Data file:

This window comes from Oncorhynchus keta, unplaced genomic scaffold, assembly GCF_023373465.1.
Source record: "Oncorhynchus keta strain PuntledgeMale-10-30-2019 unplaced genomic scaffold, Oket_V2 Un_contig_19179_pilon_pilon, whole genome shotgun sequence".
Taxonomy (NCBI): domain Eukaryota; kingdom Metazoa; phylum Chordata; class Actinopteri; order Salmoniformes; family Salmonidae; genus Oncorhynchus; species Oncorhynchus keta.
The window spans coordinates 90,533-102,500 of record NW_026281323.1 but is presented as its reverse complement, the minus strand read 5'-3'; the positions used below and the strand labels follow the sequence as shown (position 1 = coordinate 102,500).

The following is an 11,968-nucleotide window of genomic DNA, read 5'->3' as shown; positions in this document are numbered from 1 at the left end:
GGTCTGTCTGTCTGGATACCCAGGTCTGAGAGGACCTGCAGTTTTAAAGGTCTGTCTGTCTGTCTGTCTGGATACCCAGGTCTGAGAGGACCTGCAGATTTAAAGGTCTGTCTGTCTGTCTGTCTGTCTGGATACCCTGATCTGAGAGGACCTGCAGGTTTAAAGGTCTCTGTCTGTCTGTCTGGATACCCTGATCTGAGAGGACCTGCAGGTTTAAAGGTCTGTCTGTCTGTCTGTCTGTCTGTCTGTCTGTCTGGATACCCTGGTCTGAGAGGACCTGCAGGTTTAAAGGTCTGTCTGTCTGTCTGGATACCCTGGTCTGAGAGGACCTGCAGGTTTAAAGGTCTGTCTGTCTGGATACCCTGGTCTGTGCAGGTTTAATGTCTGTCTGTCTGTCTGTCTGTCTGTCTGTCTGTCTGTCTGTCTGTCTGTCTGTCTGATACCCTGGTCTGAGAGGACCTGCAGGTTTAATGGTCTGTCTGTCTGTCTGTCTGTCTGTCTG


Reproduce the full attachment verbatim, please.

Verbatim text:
This window comes from Oncorhynchus keta, unplaced genomic scaffold, assembly GCF_023373465.1.
Source record: "Oncorhynchus keta strain PuntledgeMale-10-30-2019 unplaced genomic scaffold, Oket_V2 Un_contig_19179_pilon_pilon, whole genome shotgun sequence".
Taxonomy (NCBI): domain Eukaryota; kingdom Metazoa; phylum Chordata; class Actinopteri; order Salmoniformes; family Salmonidae; genus Oncorhynchus; species Oncorhynchus keta.
The window spans coordinates 90,533-102,500 of record NW_026281323.1 but is presented as its reverse complement, the minus strand read 5'-3'; the positions used below and the strand labels follow the sequence as shown (position 1 = coordinate 102,500).

The following is an 11,968-nucleotide window of genomic DNA, read 5'->3' as shown; positions in this document are numbered from 1 at the left end:
GGTCTGTCTGTCTGGATACCCAGGTCTGAGAGGACCTGCAGTTTTAAAGGTCTGTCTGTCTGTCTGTCTGGATACCCAGGTCTGAGAGGACCTGCAGATTTAAAGGTCTGTCTGTCTGTCTGTCTGTCTGGATACCCTGATCTGAGAGGACCTGCAGGTTTAAAGGTCTCTGTCTGTCTGTCTGGATACCCTGATCTGAGAGGACCTGCAGGTTTAAAGGTCTGTCTGTCTGTCTGTCTGTCTGTCTGTCTGTCTGGATACCCTGGTCTGAGAGGACCTGCAGGTTTAAAGGTCTGTCTGTCTGTCTGGATACCCTGGTCTGAGAGGACCTGCAGGTTTAAAGGTCTGTCTGTCTGGATACCCTGGTCTGTGCAGGTTTAATGTCTGTCTGTCTGTCTGTCTGTCTGTCTGTCTGTCTGTCTGTCTGTCTGTCTGTCTGATACCCTGGTCTGAGAGGACCTGCAGGTTTAATGGTCTGTCTGTCTGTCTGTCTGTCTGTCTG